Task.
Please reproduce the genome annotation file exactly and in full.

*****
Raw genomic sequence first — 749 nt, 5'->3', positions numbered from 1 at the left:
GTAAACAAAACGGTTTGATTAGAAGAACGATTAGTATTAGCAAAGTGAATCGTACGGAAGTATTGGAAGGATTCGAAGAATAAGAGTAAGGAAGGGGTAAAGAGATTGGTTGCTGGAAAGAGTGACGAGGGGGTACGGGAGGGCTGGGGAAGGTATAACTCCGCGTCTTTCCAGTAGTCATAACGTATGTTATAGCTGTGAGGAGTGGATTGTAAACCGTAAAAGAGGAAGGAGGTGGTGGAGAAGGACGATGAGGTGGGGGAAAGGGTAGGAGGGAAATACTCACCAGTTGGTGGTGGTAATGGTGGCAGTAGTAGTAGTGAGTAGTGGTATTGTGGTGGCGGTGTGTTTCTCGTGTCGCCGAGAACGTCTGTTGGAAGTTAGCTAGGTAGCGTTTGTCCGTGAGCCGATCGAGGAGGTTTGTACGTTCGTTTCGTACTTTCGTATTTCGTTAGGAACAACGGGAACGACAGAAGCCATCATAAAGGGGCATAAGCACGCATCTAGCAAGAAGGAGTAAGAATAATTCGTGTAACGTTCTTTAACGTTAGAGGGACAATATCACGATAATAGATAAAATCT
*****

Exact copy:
Raw genomic sequence first — 749 nt, 5'->3', positions numbered from 1 at the left:
GTAAACAAAACGGTTTGATTAGAAGAACGATTAGTATTAGCAAAGTGAATCGTACGGAAGTATTGGAAGGATTCGAAGAATAAGAGTAAGGAAGGGGTAAAGAGATTGGTTGCTGGAAAGAGTGACGAGGGGGTACGGGAGGGCTGGGGAAGGTATAACTCCGCGTCTTTCCAGTAGTCATAACGTATGTTATAGCTGTGAGGAGTGGATTGTAAACCGTAAAAGAGGAAGGAGGTGGTGGAGAAGGACGATGAGGTGGGGGAAAGGGTAGGAGGGAAATACTCACCAGTTGGTGGTGGTAATGGTGGCAGTAGTAGTAGTGAGTAGTGGTATTGTGGTGGCGGTGTGTTTCTCGTGTCGCCGAGAACGTCTGTTGGAAGTTAGCTAGGTAGCGTTTGTCCGTGAGCCGATCGAGGAGGTTTGTACGTTCGTTTCGTACTTTCGTATTTCGTTAGGAACAACGGGAACGACAGAAGCCATCATAAAGGGGCATAAGCACGCATCTAGCAAGAAGGAGTAAGAATAATTCGTGTAACGTTCTTTAACGTTAGAGGGACAATATCACGATAATAGATAAAATCT